A report released on December 6 in 2012 from Stantec called "Site C Clean Energy Project: Greenhouse Gases Technical report "shows that Site C dam would express less GHG emission as an electricity generation facility compared with other fossil fuel generating options. According to this report, a 100-year operational lifespan of this facility would generate the net emission intensity as 11.4 g CO 2 e/kWh estimated by a conservative scenario or 8.5 g CO 2 e/kWh estimated by a likely scenario under a context in 2012. Compared with that, the either fossil fuel option such as 1,000 g Co 2 e/kWh for modern coal plants, 717 g CO 2 e/kWh for diesel or 545 g CO 2 e/kWh for natural gas combined cycle contributes a high level of GHG emission.
Construction of Site-C dam has been criticized on First Nation issues by many human rights organizations. It is concerned that the construction would have severe impacts on Indigenous populations in the region. The debate has been ongoing between First Nations and the dam advocates.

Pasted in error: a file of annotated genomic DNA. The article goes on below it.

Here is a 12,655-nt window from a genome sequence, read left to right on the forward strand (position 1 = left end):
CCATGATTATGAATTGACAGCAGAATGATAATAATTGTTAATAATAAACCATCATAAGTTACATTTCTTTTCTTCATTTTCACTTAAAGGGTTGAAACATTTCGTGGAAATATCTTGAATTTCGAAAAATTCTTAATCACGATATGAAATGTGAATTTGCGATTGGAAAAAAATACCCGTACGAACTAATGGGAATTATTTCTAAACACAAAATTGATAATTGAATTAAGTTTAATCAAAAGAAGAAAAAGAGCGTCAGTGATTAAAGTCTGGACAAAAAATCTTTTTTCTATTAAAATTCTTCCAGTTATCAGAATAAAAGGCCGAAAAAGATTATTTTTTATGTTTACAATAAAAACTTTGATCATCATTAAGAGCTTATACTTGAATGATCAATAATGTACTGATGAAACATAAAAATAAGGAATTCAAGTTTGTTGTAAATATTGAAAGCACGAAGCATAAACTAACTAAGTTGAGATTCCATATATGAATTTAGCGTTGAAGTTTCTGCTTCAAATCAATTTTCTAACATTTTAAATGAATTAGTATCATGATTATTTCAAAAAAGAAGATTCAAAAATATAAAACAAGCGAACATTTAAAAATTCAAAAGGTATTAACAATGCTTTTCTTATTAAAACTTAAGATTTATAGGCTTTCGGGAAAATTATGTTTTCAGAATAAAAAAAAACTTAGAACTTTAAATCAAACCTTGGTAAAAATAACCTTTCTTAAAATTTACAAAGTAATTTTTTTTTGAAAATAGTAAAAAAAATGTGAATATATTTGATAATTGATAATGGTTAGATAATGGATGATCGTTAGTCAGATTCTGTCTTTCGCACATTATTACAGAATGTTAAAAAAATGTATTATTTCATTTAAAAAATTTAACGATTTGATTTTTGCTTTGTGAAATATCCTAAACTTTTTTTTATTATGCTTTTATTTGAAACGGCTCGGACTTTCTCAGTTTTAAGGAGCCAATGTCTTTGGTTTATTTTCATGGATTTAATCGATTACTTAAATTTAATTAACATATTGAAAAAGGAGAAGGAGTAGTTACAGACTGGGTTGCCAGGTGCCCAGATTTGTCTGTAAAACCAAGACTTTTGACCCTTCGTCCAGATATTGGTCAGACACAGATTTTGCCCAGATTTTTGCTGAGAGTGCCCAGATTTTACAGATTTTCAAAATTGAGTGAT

The Peace River, which is the construction site of the dam, has its significant relationship with the First Nations in the northeast side of the province. Construction of Site-C dam would turn 83km long stretch of the Peace River Valley into a reservoir, and the loss of a vital part of the territory would severely harm the indigenous groups populate in the region including Dane-zaa, Cree, and Métis. An independent environmental assessment concluded that the dam and the extensive development of the region would undermine the indigenous people's crucial cultural and economic practices, livelihood and health; Canadian academics who reviewed the assessment claimed that the number and scope of the harms identified by the assessment was "unprecedented in the history of environmental assessment in Canada. Some criticize that the project failed to give proper consideration to Canada's legal obligations to protect indigenous rights as set out in an treaty between the state and First Nations, the Constitution, and the international law, which require a high and rigorous standard of protection to ensure that Indigenous peoples are not harmed by development on their lands and territories. Generally, any large-scale resource development with potential risk of serious harm to the rights of Indigenous peoples can only be proceeded with their informed consent.